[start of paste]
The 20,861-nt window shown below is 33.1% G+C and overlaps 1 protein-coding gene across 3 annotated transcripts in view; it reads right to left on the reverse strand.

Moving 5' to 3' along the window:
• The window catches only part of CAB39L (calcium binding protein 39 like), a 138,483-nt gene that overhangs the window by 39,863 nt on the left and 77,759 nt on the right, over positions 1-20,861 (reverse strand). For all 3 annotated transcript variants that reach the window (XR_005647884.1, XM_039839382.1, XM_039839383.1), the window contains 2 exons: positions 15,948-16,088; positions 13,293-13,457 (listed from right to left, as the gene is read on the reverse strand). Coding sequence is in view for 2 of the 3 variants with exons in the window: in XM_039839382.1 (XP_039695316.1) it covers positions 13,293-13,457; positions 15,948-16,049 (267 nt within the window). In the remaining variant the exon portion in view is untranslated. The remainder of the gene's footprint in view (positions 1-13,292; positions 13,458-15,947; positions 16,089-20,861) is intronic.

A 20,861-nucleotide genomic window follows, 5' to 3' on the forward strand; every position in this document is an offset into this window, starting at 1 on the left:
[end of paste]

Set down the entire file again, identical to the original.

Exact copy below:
The 20,861-nt window shown below is 33.1% G+C and overlaps 1 protein-coding gene across 3 annotated transcripts in view; it reads right to left on the reverse strand.

Moving 5' to 3' along the window:
• The window catches only part of CAB39L (calcium binding protein 39 like), a 138,483-nt gene that overhangs the window by 39,863 nt on the left and 77,759 nt on the right, over positions 1-20,861 (reverse strand). For all 3 annotated transcript variants that reach the window (XR_005647884.1, XM_039839382.1, XM_039839383.1), the window contains 2 exons: positions 15,948-16,088; positions 13,293-13,457 (listed from right to left, as the gene is read on the reverse strand). Coding sequence is in view for 2 of the 3 variants with exons in the window: in XM_039839382.1 (XP_039695316.1) it covers positions 13,293-13,457; positions 15,948-16,049 (267 nt within the window). In the remaining variant the exon portion in view is untranslated. The remainder of the gene's footprint in view (positions 1-13,292; positions 13,458-15,947; positions 16,089-20,861) is intronic.

A 20,861-nucleotide genomic window follows, 5' to 3' on the forward strand; every position in this document is an offset into this window, starting at 1 on the left: